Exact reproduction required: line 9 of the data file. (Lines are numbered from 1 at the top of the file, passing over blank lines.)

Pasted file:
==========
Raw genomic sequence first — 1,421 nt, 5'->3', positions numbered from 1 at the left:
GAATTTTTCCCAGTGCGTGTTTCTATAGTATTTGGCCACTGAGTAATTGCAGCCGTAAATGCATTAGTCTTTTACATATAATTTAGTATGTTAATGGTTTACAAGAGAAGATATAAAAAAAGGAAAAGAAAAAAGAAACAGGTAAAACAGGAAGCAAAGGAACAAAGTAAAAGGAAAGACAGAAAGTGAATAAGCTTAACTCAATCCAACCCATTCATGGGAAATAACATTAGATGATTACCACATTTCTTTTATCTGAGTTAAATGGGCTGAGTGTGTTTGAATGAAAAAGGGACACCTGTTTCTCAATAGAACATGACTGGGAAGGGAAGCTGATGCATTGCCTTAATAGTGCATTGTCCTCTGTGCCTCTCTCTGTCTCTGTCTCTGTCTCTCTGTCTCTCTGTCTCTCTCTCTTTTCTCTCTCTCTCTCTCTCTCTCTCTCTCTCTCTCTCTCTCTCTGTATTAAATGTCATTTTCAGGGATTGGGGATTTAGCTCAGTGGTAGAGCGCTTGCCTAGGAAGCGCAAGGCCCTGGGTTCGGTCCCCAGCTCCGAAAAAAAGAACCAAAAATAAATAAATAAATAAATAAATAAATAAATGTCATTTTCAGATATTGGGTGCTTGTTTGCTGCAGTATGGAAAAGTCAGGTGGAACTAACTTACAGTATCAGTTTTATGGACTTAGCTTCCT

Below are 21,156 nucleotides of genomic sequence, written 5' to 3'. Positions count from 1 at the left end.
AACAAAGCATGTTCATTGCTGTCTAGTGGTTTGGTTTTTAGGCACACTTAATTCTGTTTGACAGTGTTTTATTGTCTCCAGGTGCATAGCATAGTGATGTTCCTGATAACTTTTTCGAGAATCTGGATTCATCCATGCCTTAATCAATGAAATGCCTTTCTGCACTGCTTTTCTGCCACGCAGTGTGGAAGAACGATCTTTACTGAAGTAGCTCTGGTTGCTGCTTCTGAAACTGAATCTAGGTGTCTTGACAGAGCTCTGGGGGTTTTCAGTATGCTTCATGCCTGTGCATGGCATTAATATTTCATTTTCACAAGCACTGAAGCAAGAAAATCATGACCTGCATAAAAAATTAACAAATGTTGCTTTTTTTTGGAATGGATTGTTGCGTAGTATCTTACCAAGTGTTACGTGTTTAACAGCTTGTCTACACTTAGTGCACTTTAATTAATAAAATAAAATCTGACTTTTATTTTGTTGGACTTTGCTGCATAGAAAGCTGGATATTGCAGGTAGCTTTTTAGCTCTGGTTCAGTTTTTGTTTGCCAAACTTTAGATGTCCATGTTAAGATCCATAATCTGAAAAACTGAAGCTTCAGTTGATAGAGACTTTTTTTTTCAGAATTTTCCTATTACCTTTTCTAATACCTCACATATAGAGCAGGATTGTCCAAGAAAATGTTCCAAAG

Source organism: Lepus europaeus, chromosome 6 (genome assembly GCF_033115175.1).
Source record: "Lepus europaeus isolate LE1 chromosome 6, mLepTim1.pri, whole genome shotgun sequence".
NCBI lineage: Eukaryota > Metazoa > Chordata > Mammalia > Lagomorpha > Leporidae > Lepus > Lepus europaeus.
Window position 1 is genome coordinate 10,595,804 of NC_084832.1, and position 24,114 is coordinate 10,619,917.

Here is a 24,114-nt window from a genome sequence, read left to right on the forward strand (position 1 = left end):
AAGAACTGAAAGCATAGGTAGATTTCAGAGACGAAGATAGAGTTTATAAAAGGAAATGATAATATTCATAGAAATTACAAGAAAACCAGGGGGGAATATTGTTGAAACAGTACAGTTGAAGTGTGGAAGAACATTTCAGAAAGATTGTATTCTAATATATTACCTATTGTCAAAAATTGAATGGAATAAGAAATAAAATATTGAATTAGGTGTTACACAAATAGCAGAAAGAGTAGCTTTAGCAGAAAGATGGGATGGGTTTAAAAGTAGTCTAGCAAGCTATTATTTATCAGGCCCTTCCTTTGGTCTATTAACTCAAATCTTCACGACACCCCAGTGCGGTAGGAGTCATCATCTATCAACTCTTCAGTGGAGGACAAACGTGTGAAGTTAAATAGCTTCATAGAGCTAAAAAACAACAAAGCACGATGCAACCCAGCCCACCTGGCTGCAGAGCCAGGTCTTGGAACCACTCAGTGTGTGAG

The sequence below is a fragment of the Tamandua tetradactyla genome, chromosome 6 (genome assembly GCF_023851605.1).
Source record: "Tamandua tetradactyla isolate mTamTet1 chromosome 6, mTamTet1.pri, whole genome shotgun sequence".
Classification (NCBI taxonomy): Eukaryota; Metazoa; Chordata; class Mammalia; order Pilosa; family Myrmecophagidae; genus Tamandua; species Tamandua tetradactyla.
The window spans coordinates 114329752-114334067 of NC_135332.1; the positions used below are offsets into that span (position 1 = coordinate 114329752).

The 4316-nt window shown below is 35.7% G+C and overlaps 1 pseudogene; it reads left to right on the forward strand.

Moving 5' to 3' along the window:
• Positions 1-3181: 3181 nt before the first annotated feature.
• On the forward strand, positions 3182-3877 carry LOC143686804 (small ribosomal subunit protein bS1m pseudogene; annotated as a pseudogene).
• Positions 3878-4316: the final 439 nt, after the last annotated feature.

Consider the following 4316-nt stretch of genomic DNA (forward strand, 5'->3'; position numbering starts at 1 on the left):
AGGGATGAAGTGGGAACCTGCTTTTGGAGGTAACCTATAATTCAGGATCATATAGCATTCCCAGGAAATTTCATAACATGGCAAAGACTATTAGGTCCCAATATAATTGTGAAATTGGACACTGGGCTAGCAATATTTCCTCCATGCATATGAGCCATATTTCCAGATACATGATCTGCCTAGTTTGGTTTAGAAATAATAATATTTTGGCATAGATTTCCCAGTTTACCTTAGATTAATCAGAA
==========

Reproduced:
Here is a 24,114-nt window from a genome sequence, read left to right on the forward strand (position 1 = left end):